There has been some research that indicates 40% of Tesla buyers have never before purchased a new car for more than $60,000. I am a perfect example of these buyers. I have never purchased a new car for more than $42,000 before I purchased my Tesla Model S. At least 40% of Tesla buyers stretch to afford to purchase a Tesla.
Some people believe that only wealthy exotic car buyer would purchase a Tesla. Data does not support this myth.
Most people who purchase a Tesla would NEVER purchase any other car for more than $60,000. They would only stretch to specifically purchase a Tesla and no other expensive car over $60,000. That is definitely true of myself!
At the time I purchased my newest 2015 Tesla Model S P85D, financing could be obtained for just 2.5% interest. My 2015 Tesla Model S P85D was fully loaded with just about every option available except for the Sun Roof and the 2 rear jump seats for children. Other than that, we configured it with just about every option available, even the Executive Rear Seats. Monthly payments would be just a bit under $2,000 per month.
A rule of thumb says that your monthly dept payments should be no more than 30% of your monthly income. Thus, to qualify for a $2,000 monthly loan you should have at least $6,000 per month income. That would be an annual income of less than $100,000 per year.
For high tech areas like Silicon Valley, Los Angeles, New York City, Washington-DC, Chicago, Boston, etc., that is pretty easy to achieve. Any professional or manager in any of these cities, and many other cities, earns more than $100,000 per year and would qualify for a car loan for a $100,000 Tesla. Rent, mortgage, and other debt payments would require that a person have a higher income level to qualify for a $100,000 car loan. But in any high tech or high cost of living city where professional salaries just begin at $100,000 per year, there is going to be a huge population that can afford to finance a $100,000 car even after other debt payments.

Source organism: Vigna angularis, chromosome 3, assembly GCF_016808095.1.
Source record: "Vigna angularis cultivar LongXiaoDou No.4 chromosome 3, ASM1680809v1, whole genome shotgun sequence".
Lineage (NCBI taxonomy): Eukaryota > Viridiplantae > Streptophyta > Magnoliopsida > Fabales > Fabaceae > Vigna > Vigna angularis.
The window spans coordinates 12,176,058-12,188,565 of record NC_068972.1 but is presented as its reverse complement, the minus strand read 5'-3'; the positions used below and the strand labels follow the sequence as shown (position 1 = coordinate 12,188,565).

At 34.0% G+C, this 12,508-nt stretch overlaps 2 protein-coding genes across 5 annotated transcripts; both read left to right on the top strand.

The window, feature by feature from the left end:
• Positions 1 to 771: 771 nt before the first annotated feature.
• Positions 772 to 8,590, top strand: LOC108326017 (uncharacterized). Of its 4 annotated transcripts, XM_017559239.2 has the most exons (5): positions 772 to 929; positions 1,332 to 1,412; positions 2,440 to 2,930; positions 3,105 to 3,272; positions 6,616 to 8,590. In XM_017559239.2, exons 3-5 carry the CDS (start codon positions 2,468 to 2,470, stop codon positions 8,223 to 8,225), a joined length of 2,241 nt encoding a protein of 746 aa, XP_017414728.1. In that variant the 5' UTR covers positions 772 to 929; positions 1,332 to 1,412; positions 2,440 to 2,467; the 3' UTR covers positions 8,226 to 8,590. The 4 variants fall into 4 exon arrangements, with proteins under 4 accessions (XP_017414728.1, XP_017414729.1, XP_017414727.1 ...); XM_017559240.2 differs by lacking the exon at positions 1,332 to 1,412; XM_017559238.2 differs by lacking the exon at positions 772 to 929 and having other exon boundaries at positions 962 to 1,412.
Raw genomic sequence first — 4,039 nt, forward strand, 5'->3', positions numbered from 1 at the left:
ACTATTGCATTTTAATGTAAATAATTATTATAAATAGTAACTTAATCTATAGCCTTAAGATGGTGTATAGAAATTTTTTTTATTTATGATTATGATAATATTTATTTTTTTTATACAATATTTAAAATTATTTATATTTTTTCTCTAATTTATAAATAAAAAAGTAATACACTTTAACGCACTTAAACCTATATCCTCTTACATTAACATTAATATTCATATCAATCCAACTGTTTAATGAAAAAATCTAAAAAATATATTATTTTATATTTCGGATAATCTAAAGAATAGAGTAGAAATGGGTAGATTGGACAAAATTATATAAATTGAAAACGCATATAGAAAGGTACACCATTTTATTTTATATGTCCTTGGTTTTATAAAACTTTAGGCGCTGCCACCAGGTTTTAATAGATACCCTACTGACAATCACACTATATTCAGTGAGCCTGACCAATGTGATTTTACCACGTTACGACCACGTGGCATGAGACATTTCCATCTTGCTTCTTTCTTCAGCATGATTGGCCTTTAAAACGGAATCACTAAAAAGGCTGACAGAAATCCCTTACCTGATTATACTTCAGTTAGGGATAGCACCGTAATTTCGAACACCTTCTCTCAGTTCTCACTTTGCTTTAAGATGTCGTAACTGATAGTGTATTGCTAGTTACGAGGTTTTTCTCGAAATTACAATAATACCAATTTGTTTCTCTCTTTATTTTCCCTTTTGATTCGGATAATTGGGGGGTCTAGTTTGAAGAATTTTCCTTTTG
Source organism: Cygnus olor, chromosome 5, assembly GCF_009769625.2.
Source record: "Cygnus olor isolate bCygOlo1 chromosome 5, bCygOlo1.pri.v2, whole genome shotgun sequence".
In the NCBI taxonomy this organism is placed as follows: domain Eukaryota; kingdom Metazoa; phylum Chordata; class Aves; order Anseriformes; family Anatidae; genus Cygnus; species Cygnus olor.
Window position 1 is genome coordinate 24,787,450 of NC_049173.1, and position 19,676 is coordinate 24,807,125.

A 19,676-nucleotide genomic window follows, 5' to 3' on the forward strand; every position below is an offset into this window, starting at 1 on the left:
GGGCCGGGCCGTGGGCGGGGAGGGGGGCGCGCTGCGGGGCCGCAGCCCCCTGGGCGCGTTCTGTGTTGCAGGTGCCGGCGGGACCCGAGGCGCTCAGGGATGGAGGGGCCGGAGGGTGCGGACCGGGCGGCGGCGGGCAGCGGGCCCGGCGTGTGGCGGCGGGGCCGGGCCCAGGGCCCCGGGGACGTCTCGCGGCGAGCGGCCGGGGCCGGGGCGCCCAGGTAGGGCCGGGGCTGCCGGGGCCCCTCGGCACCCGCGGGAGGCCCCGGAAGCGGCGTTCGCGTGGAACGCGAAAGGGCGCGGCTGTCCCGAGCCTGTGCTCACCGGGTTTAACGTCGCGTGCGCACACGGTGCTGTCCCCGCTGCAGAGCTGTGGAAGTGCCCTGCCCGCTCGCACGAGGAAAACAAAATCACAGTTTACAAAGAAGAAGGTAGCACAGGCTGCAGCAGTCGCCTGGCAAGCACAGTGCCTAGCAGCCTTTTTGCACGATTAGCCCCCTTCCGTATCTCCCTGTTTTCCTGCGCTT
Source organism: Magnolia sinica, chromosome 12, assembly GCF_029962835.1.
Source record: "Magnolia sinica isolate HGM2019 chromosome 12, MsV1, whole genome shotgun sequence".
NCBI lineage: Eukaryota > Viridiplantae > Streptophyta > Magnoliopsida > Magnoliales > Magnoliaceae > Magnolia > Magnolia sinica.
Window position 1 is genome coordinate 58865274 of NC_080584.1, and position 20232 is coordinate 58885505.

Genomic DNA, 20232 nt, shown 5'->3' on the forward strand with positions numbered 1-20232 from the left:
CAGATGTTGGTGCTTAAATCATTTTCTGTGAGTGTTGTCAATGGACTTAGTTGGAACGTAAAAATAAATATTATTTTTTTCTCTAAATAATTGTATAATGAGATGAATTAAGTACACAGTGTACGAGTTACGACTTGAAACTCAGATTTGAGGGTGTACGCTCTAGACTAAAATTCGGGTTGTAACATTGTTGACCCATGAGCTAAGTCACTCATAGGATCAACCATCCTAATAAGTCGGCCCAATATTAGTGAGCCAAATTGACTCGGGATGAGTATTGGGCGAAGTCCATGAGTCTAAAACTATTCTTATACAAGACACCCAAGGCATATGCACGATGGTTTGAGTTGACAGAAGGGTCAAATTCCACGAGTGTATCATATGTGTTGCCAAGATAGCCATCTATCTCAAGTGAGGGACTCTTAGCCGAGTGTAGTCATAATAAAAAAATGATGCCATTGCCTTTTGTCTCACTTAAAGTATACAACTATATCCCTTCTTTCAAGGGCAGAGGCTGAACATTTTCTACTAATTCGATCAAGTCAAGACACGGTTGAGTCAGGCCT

The base of people who can afford a car loan on a $100,000 Tesla is pretty huge, much bigger than the number of people who have already purchased a Tesla. Anyone who earns at least $100,000 per year ($8,333 per month) can afford a monthly $2,000 car loan payment, and among all the high tech and managerial jobs in this nation there are a huge number of people who earn at least $100,000 per year. That does not make one wealthy and one does not have to be wealthy to afford a Tesla. One might have to stretch and allocate more of their budget than they normally would to afford the car, but it is doable. And after 5 years, your loan is paid off and you own the car out right.
And in this analysis, we haven't even begun to consider the savings on fuel and maintenance, and so far the tremendous preservation of resale value of the Tesla. Personally I was shocked at how much my insurance payments dropped on my new 2015 Tesla Model P85D. I guess it is so full of safety and collision avoidance features that my insurance company figures it is a really low risk. There have been some calculations that if you buy a Tesla and keep it for ten years, you will pay a lot less overall than if you had purchased a $50,000 car and had to pay for fuel, maintenance, insurance, and then get a lower resale value.
So, stretch today to afford a $100,000 Tesla vehicle and in the long run, end up paying less than if you had paid $50,000 for some other vehicle.
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